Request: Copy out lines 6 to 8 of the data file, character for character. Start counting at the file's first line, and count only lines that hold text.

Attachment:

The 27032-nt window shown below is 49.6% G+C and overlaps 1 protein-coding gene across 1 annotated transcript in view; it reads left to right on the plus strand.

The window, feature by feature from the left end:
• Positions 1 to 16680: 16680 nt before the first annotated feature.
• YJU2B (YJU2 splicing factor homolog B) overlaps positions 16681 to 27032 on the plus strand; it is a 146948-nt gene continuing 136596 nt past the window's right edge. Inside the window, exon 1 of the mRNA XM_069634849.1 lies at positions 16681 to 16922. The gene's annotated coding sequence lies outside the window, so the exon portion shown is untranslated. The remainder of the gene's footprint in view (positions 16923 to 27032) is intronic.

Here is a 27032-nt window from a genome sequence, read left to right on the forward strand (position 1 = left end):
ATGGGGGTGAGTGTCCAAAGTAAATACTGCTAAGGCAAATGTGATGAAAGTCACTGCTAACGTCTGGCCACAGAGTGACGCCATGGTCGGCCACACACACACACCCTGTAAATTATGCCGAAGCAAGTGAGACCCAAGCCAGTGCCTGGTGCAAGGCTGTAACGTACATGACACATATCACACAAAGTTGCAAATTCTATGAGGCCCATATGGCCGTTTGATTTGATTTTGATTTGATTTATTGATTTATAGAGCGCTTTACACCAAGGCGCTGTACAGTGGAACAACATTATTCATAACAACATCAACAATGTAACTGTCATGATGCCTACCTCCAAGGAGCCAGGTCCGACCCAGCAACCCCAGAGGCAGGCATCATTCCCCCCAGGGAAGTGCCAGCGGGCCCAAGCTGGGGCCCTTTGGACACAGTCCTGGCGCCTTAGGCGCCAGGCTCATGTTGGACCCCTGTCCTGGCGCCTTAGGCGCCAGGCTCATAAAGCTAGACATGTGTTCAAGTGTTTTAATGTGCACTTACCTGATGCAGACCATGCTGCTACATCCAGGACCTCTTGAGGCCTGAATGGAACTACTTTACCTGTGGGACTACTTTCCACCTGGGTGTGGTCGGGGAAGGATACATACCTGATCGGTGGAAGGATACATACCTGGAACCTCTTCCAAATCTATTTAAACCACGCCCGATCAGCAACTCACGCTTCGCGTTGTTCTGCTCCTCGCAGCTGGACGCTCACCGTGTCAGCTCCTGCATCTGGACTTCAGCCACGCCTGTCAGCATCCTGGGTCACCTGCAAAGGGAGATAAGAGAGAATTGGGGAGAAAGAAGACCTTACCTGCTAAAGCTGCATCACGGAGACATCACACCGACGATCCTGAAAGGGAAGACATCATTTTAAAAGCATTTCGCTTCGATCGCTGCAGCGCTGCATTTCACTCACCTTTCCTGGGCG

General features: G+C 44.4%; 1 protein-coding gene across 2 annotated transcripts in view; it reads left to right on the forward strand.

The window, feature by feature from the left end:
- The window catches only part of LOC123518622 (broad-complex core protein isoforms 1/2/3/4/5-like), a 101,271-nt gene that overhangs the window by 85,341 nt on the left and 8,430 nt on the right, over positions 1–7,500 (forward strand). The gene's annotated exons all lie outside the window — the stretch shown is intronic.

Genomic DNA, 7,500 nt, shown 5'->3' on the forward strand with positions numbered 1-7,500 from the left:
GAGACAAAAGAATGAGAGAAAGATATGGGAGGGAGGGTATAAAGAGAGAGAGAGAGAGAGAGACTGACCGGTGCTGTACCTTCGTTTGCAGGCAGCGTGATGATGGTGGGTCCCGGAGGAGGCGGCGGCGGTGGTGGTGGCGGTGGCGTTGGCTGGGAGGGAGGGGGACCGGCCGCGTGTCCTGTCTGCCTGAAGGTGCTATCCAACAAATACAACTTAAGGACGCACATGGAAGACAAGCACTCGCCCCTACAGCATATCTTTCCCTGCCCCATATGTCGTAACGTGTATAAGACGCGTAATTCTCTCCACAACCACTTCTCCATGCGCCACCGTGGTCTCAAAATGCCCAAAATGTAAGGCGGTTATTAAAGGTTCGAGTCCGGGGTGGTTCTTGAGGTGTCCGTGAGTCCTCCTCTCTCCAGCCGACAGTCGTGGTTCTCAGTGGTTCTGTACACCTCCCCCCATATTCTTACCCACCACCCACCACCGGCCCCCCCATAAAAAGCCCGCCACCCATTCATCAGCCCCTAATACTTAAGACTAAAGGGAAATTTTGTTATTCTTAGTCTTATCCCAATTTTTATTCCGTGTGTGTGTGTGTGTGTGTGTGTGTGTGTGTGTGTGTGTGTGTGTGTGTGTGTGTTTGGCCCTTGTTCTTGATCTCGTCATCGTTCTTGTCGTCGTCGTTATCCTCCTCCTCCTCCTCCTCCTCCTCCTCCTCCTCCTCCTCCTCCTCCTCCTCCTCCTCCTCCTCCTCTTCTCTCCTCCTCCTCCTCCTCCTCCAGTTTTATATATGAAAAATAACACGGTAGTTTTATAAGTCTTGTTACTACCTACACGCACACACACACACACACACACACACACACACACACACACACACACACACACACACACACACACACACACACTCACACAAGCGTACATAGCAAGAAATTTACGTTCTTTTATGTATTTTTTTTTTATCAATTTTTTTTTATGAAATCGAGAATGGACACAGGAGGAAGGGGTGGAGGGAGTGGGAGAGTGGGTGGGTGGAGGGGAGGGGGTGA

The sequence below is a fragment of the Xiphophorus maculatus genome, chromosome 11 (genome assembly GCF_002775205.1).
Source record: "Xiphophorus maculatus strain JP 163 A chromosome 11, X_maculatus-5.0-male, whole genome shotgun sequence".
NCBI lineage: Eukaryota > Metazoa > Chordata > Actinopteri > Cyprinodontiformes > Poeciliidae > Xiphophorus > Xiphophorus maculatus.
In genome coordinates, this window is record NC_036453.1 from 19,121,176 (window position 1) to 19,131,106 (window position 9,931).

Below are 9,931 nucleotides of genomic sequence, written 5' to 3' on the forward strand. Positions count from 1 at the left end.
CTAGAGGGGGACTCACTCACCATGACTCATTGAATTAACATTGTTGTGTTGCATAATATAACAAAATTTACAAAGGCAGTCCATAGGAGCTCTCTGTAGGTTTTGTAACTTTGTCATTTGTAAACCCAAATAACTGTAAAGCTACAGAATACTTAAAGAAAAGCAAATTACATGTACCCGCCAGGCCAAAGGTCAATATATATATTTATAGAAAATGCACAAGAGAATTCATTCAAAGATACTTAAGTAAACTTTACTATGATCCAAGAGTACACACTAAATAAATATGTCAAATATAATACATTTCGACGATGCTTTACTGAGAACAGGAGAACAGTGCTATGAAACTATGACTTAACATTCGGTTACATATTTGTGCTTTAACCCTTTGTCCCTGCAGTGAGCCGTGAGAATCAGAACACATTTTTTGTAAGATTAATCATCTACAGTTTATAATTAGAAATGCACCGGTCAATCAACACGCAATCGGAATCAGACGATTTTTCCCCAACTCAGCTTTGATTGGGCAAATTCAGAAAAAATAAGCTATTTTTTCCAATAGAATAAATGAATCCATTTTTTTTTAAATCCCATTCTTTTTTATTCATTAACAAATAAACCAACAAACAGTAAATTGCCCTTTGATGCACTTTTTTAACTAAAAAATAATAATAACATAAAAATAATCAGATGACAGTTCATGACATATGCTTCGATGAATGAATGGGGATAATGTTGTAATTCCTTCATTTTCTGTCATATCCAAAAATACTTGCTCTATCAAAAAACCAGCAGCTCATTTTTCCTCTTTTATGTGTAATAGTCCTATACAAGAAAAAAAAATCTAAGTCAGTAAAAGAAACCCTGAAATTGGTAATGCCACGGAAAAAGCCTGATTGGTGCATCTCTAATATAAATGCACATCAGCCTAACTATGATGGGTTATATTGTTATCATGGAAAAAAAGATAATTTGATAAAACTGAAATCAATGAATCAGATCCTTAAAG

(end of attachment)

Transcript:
ATGGGGGTGAGTGTCCAAAGTAAATACTGCTAAGGCAAATGTGATGAAAGTCACTGCTAACGTCTGGCCACAGAGTGACGCCATGGTCGGCCACACACACACACCCTGTAAATTATGCCGAAGCAAGTGAGACCCAAGCCAGTGCCTGGTGCAAGGCTGTAACGTACATGACACATATCACACAAAGTTGCAAATTCTATGAGGCCCATATGGCCGTTTGATTTGATTTTGATTTGATTTATTGATTTATAGAGCGCTTTACACCAAGGCGCTGTACAGTGGAACAACATTATTCATAACAACATCAACAATGTAACTGTCATGATGCCTACCTCCAAGGAGCCAGGTCCGACCCAGCAACCCCAGAGGCAGGCATCATTCCCCCCAGGGAAGTGCCAGCGGGCCCAAGCTGGGGCCCTTTGGACACAGTCCTGGCGCCTTAGGCGCCAGGCTCATGTTGGACCCCTGTCCTGGCGCCTTAGGCGCCAGGCTCATAAAGCTAGACATGTGTTCAAGTGTTTTAATGTGCACTTACCTGATGCAGACCATGCTGCTACATCCAGGACCTCTTGAGGCCTGAATGGAACTACTTTACCTGTGGGACTACTTTCCACCTGGGTGTGGTCGGGGAAGGATACATACCTGATCGGTGGAAGGATACATACCTGGAACCTCTTCCAAATCTATTTAAACCACGCCCGATCAGCAACTCACGCTTCGCGTTGTTCTGCTCCTCGCAGCTGGACGCTCACCGTGTCAGCTCCTGCATCTGGACTTCAGCCACGCCTGTCAGCATCCTGGGTCACCTGCAAAGGGAGATAAGAGAGAATTGGGGAGAAAGAAGACCTTACCTGCTAAAGCTGCATCACGGAGACATCACACCGACGATCCTGAAAGGGAAGACATCATTTTAAAAGCATTTCGCTTCGATCGCTGCAGCGCTGCATTTCACTCACCTTTCCTGGGCG

General features: G+C 44.4%; 1 protein-coding gene across 2 annotated transcripts in view; it reads left to right on the forward strand.

The window, feature by feature from the left end: